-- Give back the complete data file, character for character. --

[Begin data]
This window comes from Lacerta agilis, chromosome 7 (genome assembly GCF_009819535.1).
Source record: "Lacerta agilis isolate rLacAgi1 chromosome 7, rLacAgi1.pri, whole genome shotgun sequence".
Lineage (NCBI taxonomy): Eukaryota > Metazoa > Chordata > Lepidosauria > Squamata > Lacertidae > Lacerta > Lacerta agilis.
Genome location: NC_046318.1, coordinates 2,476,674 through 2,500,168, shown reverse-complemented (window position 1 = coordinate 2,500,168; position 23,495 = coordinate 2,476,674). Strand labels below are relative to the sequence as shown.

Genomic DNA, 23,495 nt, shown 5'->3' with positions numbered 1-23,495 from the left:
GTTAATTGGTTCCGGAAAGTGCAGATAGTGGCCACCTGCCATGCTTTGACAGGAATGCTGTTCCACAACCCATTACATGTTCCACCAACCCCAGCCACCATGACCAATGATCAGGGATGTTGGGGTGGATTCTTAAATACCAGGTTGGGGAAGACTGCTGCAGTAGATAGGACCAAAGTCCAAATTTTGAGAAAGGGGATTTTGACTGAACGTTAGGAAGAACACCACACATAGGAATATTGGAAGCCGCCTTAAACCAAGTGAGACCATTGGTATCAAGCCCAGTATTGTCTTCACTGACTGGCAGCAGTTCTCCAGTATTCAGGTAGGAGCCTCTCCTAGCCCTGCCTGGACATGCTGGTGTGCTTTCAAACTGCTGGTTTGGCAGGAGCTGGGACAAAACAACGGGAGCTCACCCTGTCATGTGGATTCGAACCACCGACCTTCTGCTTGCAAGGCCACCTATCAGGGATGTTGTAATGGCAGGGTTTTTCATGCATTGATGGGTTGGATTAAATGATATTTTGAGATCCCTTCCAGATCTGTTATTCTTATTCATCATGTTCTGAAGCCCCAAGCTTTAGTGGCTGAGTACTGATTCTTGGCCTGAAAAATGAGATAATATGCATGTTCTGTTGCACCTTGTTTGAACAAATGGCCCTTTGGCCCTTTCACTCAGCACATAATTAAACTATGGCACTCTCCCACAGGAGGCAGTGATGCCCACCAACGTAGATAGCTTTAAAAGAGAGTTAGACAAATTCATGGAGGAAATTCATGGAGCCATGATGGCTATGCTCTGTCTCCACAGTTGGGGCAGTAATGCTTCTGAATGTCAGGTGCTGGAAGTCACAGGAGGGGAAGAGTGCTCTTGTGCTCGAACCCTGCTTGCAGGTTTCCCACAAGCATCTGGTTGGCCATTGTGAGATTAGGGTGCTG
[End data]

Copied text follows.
This window comes from Lacerta agilis, chromosome 7 (genome assembly GCF_009819535.1).
Source record: "Lacerta agilis isolate rLacAgi1 chromosome 7, rLacAgi1.pri, whole genome shotgun sequence".
Lineage (NCBI taxonomy): Eukaryota > Metazoa > Chordata > Lepidosauria > Squamata > Lacertidae > Lacerta > Lacerta agilis.
Genome location: NC_046318.1, coordinates 2,476,674 through 2,500,168, shown reverse-complemented (window position 1 = coordinate 2,500,168; position 23,495 = coordinate 2,476,674). Strand labels below are relative to the sequence as shown.

Genomic DNA, 23,495 nt, shown 5'->3' with positions numbered 1-23,495 from the left:
GTTAATTGGTTCCGGAAAGTGCAGATAGTGGCCACCTGCCATGCTTTGACAGGAATGCTGTTCCACAACCCATTACATGTTCCACCAACCCCAGCCACCATGACCAATGATCAGGGATGTTGGGGTGGATTCTTAAATACCAGGTTGGGGAAGACTGCTGCAGTAGATAGGACCAAAGTCCAAATTTTGAGAAAGGGGATTTTGACTGAACGTTAGGAAGAACACCACACATAGGAATATTGGAAGCCGCCTTAAACCAAGTGAGACCATTGGTATCAAGCCCAGTATTGTCTTCACTGACTGGCAGCAGTTCTCCAGTATTCAGGTAGGAGCCTCTCCTAGCCCTGCCTGGACATGCTGGTGTGCTTTCAAACTGCTGGTTTGGCAGGAGCTGGGACAAAACAACGGGAGCTCACCCTGTCATGTGGATTCGAACCACCGACCTTCTGCTTGCAAGGCCACCTATCAGGGATGTTGTAATGGCAGGGTTTTTCATGCATTGATGGGTTGGATTAAATGATATTTTGAGATCCCTTCCAGATCTGTTATTCTTATTCATCATGTTCTGAAGCCCCAAGCTTTAGTGGCTGAGTACTGATTCTTGGCCTGAAAAATGAGATAATATGCATGTTCTGTTGCACCTTGTTTGAACAAATGGCCCTTTGGCCCTTTCACTCAGCACATAATTAAACTATGGCACTCTCCCACAGGAGGCAGTGATGCCCACCAACGTAGATAGCTTTAAAAGAGAGTTAGACAAATTCATGGAGGAAATTCATGGAGCCATGATGGCTATGCTCTGTCTCCACAGTTGGGGCAGTAATGCTTCTGAATGTCAGGTGCTGGAAGTCACAGGAGGGGAAGAGTGCTCTTGTGCTCGAACCCTGCTTGCAGGTTTCCCACAAGCATCTGGTTGGCCATTGTGAGATTAGGGTGCTG